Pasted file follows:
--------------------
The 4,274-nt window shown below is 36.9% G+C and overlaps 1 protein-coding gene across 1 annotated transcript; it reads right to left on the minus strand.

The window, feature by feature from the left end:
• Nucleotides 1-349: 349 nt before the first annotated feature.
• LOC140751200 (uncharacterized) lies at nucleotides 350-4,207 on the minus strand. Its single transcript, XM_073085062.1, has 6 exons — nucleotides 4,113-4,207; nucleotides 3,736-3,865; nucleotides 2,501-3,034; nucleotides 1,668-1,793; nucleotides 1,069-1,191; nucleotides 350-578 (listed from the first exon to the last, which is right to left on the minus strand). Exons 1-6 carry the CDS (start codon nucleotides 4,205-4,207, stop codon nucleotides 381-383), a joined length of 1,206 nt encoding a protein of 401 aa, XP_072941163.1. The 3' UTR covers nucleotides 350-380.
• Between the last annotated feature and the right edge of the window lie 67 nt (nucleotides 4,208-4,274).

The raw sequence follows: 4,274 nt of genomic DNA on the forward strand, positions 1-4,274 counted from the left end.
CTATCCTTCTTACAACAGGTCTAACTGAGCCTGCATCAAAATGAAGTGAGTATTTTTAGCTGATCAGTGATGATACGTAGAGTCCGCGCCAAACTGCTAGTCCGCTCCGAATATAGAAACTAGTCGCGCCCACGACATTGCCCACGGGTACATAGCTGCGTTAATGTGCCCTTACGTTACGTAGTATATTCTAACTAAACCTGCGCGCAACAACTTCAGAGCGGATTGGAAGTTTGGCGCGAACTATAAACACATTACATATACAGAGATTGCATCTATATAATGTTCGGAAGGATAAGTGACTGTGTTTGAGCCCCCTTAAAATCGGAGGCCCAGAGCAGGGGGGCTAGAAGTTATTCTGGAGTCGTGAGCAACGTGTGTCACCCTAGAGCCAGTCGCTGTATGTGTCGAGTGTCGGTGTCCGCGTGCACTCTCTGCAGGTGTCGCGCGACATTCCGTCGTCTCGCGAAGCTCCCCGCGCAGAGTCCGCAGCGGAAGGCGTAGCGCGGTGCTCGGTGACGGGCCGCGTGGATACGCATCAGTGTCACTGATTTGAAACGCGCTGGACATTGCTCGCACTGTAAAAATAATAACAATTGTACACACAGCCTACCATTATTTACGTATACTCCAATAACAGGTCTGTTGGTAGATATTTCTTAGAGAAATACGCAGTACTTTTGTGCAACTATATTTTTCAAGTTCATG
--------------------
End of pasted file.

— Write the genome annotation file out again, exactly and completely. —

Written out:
The 4,274-nt window shown below is 36.9% G+C and overlaps 1 protein-coding gene across 1 annotated transcript; it reads right to left on the minus strand.

The window, feature by feature from the left end:
• Nucleotides 1-349: 349 nt before the first annotated feature.
• LOC140751200 (uncharacterized) lies at nucleotides 350-4,207 on the minus strand. Its single transcript, XM_073085062.1, has 6 exons — nucleotides 4,113-4,207; nucleotides 3,736-3,865; nucleotides 2,501-3,034; nucleotides 1,668-1,793; nucleotides 1,069-1,191; nucleotides 350-578 (listed from the first exon to the last, which is right to left on the minus strand). Exons 1-6 carry the CDS (start codon nucleotides 4,205-4,207, stop codon nucleotides 381-383), a joined length of 1,206 nt encoding a protein of 401 aa, XP_072941163.1. The 3' UTR covers nucleotides 350-380.
• Between the last annotated feature and the right edge of the window lie 67 nt (nucleotides 4,208-4,274).

The raw sequence follows: 4,274 nt of genomic DNA on the forward strand, positions 1-4,274 counted from the left end.
CTATCCTTCTTACAACAGGTCTAACTGAGCCTGCATCAAAATGAAGTGAGTATTTTTAGCTGATCAGTGATGATACGTAGAGTCCGCGCCAAACTGCTAGTCCGCTCCGAATATAGAAACTAGTCGCGCCCACGACATTGCCCACGGGTACATAGCTGCGTTAATGTGCCCTTACGTTACGTAGTATATTCTAACTAAACCTGCGCGCAACAACTTCAGAGCGGATTGGAAGTTTGGCGCGAACTATAAACACATTACATATACAGAGATTGCATCTATATAATGTTCGGAAGGATAAGTGACTGTGTTTGAGCCCCCTTAAAATCGGAGGCCCAGAGCAGGGGGGCTAGAAGTTATTCTGGAGTCGTGAGCAACGTGTGTCACCCTAGAGCCAGTCGCTGTATGTGTCGAGTGTCGGTGTCCGCGTGCACTCTCTGCAGGTGTCGCGCGACATTCCGTCGTCTCGCGAAGCTCCCCGCGCAGAGTCCGCAGCGGAAGGCGTAGCGCGGTGCTCGGTGACGGGCCGCGTGGATACGCATCAGTGTCACTGATTTGAAACGCGCTGGACATTGCTCGCACTGTAAAAATAATAACAATTGTACACACAGCCTACCATTATTTACGTATACTCCAATAACAGGTCTGTTGGTAGATATTTCTTAGAGAAATACGCAGTACTTTTGTGCAACTATATTTTTCAAGTTCATG